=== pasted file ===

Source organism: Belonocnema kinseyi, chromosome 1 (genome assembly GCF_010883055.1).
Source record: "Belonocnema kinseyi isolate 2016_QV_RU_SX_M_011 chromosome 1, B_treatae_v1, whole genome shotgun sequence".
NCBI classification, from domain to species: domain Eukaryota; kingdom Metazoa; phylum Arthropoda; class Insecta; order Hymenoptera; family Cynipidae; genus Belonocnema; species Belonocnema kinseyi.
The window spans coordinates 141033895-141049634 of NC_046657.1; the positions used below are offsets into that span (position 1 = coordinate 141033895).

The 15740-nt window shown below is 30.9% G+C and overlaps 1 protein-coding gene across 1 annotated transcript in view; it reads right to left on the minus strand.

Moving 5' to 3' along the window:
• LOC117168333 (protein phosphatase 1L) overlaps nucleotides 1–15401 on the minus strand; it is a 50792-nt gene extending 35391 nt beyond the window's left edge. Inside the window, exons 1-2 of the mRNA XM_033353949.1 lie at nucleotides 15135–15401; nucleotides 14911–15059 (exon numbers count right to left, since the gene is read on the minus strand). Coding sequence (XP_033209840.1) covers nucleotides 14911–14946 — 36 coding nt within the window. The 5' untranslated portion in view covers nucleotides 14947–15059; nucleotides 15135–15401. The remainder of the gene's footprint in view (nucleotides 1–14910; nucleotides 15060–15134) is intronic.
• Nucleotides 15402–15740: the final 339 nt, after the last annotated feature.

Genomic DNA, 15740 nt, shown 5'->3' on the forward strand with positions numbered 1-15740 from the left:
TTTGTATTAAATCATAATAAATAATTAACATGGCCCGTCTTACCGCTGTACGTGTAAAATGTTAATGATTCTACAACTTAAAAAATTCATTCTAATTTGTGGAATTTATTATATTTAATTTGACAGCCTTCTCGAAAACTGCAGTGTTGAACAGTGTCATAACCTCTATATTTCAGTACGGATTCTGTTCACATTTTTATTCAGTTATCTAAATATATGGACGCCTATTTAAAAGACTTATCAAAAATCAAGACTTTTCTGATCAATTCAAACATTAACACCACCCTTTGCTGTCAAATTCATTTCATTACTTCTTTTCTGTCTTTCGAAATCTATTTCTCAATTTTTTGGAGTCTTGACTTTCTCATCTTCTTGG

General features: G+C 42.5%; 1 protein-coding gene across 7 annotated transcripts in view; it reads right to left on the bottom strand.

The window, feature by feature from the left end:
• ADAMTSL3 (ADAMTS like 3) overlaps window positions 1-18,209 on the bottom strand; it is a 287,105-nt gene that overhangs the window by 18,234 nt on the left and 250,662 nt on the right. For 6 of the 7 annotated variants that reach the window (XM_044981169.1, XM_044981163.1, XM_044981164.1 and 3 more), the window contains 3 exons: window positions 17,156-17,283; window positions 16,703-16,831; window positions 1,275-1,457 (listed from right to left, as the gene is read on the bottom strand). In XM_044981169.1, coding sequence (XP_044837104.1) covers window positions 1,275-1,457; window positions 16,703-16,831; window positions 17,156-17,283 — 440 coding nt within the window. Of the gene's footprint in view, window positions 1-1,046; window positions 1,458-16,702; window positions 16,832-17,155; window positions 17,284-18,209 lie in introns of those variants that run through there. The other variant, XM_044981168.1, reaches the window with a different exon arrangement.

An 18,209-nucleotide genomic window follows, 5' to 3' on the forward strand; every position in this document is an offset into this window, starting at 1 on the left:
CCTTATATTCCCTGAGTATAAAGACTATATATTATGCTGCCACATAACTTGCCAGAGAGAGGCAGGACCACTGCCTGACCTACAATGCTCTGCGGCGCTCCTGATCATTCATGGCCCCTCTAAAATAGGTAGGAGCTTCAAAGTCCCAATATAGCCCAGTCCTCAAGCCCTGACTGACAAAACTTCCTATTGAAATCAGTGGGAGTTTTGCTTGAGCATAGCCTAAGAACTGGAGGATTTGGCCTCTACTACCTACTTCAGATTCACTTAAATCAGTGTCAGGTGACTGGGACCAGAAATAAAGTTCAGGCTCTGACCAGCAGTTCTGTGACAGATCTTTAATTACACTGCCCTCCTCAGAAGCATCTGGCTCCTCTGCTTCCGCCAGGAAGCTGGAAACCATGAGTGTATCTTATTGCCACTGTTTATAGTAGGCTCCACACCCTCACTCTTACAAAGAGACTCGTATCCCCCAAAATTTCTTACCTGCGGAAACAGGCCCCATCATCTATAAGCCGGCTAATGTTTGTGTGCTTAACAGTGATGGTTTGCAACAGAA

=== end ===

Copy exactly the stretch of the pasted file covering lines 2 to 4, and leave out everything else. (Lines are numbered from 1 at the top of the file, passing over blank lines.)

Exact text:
Source record: "Belonocnema kinseyi isolate 2016_QV_RU_SX_M_011 chromosome 1, B_treatae_v1, whole genome shotgun sequence".
NCBI classification, from domain to species: domain Eukaryota; kingdom Metazoa; phylum Arthropoda; class Insecta; order Hymenoptera; family Cynipidae; genus Belonocnema; species Belonocnema kinseyi.
The window spans coordinates 141033895-141049634 of NC_046657.1; the positions used below are offsets into that span (position 1 = coordinate 141033895).